A major drought reveals a 3,400-year-old city near the Tigris River
With the northern hemisphere switching to summer, we started to come across more drought news from different countries such as India, Pakistan, Mexico, and the United States. Iraq is also one of these countries that have been suffering from the consequences of drought. A new consequence, however, has stood archeologists in good stead.
The drought that has hit Iraq in recent months caused the Mosul reservoir - the most crucial water storage in Iraq- to shrink, which led to the revelation of a 3,400-year-old Mittani Empire-era city submerged for decades. The ancient city is located on the Tigris River in northern Iraq.
The results of the excavations were revealed in a press release by the institute.
The dam was built in the 1980s before the settlement was examined and cataloged archaeologically. Therefore, the re-emergence of the ancient city named Kemune has provided a once-in-a-lifetime opportunity for scholars to investigate it before the water level escalates and it gets resubmerged again.
Joint rescue excavations
The Kurdish archaeologist Dr. Hasan Ahmed Qasim, chairman of the Kurdistan Archaeology Organization, and the German archaeologists Jun.-Prof. Dr. Ivana Puljiz (University of Freiburg) and Prof. Dr. Peter Pfälzner (University of Tübingen) spontaneously decided to begin joint rescue excavations at Kemune on the spur of the moment. The excavations were held in January and February 2022 in conjunction with the Directorate of Antiquities and Heritage in Duhok.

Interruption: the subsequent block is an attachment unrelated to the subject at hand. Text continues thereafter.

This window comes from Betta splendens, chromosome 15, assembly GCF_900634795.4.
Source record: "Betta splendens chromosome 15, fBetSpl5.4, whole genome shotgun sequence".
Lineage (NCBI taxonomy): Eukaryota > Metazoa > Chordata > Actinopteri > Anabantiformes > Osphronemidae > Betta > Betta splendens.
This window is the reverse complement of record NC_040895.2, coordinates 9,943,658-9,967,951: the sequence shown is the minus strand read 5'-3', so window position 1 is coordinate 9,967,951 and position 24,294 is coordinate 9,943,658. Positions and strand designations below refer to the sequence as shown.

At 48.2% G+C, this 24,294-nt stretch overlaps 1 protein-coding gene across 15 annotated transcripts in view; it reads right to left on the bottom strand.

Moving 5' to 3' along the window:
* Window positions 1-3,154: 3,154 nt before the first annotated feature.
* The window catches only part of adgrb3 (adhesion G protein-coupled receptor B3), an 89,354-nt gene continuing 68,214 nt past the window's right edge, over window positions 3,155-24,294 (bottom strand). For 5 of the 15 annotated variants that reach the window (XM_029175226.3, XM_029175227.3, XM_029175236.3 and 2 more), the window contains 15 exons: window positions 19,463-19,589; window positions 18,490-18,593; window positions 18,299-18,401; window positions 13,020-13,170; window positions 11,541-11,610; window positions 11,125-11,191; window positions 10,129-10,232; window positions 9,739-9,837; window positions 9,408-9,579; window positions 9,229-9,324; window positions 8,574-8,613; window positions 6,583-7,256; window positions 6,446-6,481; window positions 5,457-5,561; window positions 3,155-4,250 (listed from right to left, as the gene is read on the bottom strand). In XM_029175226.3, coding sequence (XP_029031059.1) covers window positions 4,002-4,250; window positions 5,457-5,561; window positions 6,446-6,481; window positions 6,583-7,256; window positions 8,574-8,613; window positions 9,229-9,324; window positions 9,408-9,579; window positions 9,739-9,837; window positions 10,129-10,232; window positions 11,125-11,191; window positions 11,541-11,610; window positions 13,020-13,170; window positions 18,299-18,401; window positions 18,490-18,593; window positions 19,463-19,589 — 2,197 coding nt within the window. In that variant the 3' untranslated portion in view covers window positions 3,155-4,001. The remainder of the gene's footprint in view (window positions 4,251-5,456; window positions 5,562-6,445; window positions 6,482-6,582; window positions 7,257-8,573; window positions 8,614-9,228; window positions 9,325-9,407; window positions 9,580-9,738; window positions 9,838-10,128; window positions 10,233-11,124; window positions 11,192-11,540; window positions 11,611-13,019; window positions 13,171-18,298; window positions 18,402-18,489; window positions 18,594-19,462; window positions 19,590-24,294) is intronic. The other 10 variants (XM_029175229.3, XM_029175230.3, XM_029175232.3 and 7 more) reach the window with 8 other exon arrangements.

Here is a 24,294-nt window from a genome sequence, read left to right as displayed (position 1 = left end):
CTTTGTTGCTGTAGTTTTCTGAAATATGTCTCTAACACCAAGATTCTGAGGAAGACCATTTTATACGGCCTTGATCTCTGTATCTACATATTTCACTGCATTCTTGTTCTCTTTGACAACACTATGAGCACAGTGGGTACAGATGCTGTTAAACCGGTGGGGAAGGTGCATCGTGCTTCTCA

Since it was unclear when the reservoir's water level would rise again, the German-Kurdish archaeological team was under extreme time pressure, which lead to their success in mapping the city in a quite short period.
In addition to a palace, which was already documented during a short campaign in 2018, several other large buildings from the extensive urban complex were uncovered: a massive fortification with walls and towers, a monumental, multi-storey storage building, and an industrial complex.
Although the walls are composed of sun-dried mud bricks and have been underwater for more than 40 years, the team of archeologists was astounded by the well-preserved condition of the walls.
"The huge magazine building is of particular importance because enormous quantities of goods must have been stored in it, probably brought from all over the region," says Ivana Puljiz. "The excavation results show that the site was an important center in the Mittani Empire," Hasan Qasim concludes.
One of the most fascinating facts is that the team also found some ceramic jars containing over 100 unfired clay tablets. They date from the Middle Assyrian period, shortly after an earthquake devastated the city. The team is hoping that these records may reveal information about the people who lived in the city and information about the earthquake that caused it to collapse.